For best results, create your short list based on resumes and then make your final selection based on these 4 qualities.

Stan Silverman is a writer, speaker and advisor on effective leadership. He is the Leadership Catalyst at Tier 1 Group, a firm of strategists and advisors for preeminent growth. Silverman is vice chairman of the board of Drexel University, a director of Ben Franklin Technology Partners of Southeastern Pennsylvania and former president and CEO of PQ Corporation. Follow: @StanSilverman. Connect: Stan@SilvermanLeadership.com. Website: www.SilvermanLeadership.com

As A Leader, Are You Communicating Your Expectations To Your Employees?

Years ago, as the new CEO of my company, I set out to tour our divisions once our business strategy and plan had been finalized. I wanted to present it so everyone would be on the same page. After a presentation to one division in particular, I had an opportunity to sit down with their divisional management team to chat.

After a number of their questions relating to where I saw product growth from their division together with an appeal for the allocation of capital resources to support that growth, it soon became apparent that there was a major disconnect here. This division’s product line was in a highly mature category where cash generation from them was our corporate goal and it was critical to supplying capital to other high growth areas of the company. Once I explained that to them, they actually seemed relieved – they knew what was expected of them. I pointed out the change in tenor of our conversation to which they remarked, “no one had ever taken the time to explain their place in the business plan.” “We were stressing over growth when the company just needed us to provide as much cash as possible.” Once they understood their assigned mission and the role they played, they could focus on their part in making it a success.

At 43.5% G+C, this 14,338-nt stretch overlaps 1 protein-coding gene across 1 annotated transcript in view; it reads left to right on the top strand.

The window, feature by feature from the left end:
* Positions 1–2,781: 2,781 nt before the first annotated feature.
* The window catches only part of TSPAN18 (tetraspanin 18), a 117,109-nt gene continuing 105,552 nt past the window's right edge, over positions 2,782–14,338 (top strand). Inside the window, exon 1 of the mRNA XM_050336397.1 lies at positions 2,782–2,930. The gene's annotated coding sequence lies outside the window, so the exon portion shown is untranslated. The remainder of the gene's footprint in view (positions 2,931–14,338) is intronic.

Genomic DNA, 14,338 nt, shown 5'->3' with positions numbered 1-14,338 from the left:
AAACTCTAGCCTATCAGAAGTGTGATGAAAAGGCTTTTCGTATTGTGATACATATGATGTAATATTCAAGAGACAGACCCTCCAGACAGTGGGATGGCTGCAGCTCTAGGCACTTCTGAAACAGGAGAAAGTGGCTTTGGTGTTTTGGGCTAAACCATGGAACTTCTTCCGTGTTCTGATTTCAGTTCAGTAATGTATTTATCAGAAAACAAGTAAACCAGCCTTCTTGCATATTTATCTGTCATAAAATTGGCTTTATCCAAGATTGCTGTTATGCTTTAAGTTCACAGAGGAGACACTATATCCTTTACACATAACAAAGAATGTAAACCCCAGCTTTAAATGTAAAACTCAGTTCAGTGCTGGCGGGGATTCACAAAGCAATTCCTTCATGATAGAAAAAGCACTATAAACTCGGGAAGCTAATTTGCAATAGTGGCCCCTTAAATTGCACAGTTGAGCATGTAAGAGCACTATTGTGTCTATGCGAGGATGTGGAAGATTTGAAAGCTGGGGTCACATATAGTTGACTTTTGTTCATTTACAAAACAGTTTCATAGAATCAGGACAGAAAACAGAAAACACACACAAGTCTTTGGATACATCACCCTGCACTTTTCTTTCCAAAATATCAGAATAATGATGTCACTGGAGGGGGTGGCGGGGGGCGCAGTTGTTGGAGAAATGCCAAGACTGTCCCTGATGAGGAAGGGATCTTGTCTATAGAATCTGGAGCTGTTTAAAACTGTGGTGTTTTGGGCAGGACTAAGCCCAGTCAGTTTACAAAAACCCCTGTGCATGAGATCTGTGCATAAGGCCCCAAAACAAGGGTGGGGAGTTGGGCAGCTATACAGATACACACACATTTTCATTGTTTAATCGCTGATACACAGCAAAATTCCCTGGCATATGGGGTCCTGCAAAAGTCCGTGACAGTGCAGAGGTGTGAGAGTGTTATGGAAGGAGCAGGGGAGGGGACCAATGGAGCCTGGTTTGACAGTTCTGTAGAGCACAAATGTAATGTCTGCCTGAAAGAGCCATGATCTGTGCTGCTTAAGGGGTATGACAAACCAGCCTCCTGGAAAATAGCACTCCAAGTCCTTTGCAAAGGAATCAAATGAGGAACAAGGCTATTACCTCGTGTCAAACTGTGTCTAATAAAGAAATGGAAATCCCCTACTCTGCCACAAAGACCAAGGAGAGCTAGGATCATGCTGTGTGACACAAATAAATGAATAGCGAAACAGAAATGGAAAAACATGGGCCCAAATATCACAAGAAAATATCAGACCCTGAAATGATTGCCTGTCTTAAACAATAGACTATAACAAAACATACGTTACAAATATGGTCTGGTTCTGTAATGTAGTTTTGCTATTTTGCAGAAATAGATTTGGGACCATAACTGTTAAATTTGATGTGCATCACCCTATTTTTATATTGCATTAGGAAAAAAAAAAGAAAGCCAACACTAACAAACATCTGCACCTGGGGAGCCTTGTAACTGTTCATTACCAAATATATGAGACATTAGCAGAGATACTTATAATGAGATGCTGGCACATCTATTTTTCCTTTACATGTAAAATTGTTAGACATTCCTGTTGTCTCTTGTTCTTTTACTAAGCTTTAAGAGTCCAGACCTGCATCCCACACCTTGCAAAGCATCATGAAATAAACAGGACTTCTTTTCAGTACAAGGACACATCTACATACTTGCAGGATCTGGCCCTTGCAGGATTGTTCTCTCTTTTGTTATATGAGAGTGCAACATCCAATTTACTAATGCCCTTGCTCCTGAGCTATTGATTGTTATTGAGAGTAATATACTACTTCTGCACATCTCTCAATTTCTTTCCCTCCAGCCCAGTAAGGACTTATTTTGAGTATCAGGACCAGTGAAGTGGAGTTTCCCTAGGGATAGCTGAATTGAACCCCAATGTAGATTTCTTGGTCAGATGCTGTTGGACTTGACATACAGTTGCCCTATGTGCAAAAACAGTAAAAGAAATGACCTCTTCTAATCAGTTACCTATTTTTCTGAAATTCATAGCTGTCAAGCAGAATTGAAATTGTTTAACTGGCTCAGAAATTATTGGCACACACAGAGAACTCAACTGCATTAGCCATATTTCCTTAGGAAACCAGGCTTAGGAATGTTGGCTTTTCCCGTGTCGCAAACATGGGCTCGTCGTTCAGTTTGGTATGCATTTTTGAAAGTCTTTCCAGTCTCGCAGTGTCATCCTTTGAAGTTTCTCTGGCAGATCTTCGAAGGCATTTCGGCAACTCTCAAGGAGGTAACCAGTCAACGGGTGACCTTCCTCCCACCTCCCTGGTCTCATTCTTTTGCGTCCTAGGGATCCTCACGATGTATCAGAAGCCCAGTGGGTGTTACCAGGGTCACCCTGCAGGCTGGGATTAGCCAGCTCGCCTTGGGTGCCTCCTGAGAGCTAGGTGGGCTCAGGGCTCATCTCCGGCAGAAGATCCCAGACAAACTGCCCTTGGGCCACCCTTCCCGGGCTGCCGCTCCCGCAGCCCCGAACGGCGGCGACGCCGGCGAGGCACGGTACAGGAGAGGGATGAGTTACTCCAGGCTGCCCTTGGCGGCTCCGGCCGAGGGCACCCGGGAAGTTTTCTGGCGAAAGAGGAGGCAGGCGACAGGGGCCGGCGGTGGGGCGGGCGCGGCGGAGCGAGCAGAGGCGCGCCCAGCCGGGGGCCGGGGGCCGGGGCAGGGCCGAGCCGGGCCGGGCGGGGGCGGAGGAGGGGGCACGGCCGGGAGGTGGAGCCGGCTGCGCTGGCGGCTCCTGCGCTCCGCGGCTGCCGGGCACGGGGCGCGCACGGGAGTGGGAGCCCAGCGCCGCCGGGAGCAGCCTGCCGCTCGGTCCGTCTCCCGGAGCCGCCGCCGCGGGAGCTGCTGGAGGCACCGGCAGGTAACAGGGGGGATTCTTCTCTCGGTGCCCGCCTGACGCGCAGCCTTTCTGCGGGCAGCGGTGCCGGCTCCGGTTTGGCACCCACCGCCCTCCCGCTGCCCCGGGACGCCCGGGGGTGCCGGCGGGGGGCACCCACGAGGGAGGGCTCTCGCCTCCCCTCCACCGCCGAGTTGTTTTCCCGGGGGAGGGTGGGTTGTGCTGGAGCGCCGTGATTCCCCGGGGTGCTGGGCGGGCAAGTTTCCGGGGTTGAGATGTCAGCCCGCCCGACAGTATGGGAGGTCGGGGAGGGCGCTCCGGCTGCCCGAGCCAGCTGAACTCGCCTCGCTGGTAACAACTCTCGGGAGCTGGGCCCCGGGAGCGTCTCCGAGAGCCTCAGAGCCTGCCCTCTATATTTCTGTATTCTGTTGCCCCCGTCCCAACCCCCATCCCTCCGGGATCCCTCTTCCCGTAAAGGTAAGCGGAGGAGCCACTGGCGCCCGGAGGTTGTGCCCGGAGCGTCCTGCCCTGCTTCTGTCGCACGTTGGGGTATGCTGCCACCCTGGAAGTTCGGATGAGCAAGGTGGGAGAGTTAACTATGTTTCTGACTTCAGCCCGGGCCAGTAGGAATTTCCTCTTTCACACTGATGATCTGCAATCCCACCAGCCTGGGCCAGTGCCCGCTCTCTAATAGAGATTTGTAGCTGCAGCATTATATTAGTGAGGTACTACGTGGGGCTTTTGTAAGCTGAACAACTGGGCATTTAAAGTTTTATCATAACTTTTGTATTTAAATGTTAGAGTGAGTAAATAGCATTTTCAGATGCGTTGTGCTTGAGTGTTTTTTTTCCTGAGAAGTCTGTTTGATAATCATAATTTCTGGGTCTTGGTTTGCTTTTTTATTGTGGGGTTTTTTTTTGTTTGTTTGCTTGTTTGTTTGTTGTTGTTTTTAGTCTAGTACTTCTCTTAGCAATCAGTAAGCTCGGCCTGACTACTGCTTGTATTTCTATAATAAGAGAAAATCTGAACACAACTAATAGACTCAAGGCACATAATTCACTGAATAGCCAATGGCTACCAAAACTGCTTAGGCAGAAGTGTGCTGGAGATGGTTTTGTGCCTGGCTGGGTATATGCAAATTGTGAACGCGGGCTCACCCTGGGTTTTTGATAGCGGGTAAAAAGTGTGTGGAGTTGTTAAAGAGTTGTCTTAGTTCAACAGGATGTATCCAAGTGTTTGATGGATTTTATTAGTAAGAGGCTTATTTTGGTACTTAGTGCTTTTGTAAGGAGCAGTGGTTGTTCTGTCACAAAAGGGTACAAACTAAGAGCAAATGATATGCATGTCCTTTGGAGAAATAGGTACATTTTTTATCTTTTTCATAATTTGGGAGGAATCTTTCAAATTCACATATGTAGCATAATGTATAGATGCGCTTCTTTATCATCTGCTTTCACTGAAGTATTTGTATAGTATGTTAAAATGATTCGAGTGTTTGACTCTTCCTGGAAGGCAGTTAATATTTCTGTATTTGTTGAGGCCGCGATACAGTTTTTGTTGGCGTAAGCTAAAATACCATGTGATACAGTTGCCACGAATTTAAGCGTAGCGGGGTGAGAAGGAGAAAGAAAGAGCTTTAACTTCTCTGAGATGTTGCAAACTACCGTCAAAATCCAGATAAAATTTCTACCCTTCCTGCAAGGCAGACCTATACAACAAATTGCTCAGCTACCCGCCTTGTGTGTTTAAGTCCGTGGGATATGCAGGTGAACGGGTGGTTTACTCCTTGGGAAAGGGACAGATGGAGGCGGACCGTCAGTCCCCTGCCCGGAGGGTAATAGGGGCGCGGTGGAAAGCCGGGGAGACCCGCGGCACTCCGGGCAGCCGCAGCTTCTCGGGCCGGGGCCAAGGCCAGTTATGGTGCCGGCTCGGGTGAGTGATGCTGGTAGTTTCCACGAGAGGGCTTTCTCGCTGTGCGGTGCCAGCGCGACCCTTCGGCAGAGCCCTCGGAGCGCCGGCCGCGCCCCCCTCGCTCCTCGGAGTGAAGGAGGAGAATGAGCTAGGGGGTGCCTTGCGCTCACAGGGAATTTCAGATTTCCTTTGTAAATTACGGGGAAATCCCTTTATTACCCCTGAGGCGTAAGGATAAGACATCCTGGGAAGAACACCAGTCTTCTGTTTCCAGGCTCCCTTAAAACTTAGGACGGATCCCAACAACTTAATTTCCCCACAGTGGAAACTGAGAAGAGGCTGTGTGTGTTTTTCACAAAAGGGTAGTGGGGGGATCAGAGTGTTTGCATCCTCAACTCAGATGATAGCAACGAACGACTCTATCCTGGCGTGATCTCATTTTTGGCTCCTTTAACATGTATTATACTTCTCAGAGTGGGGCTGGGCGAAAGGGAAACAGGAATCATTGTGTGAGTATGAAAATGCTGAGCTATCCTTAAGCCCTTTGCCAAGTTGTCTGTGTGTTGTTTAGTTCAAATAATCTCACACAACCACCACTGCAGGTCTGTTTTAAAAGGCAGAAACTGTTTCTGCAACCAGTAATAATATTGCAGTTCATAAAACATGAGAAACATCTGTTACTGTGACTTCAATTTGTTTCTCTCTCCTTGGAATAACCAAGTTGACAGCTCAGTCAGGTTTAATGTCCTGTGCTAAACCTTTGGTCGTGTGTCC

Don’t make your employees guess what their role is and what your expectations are of them when communicating the company’s plan. To maximize results as a leader, everyone must understand their roles. To accomplish this:

1) take time to present your big picture plan directly

2) clarify everyone’s role in achieving the plan

3) reinforce their worth and value in achieving organizational success.

This will help create a sense of ownership in your employees, and increase the probability of achieving the plan.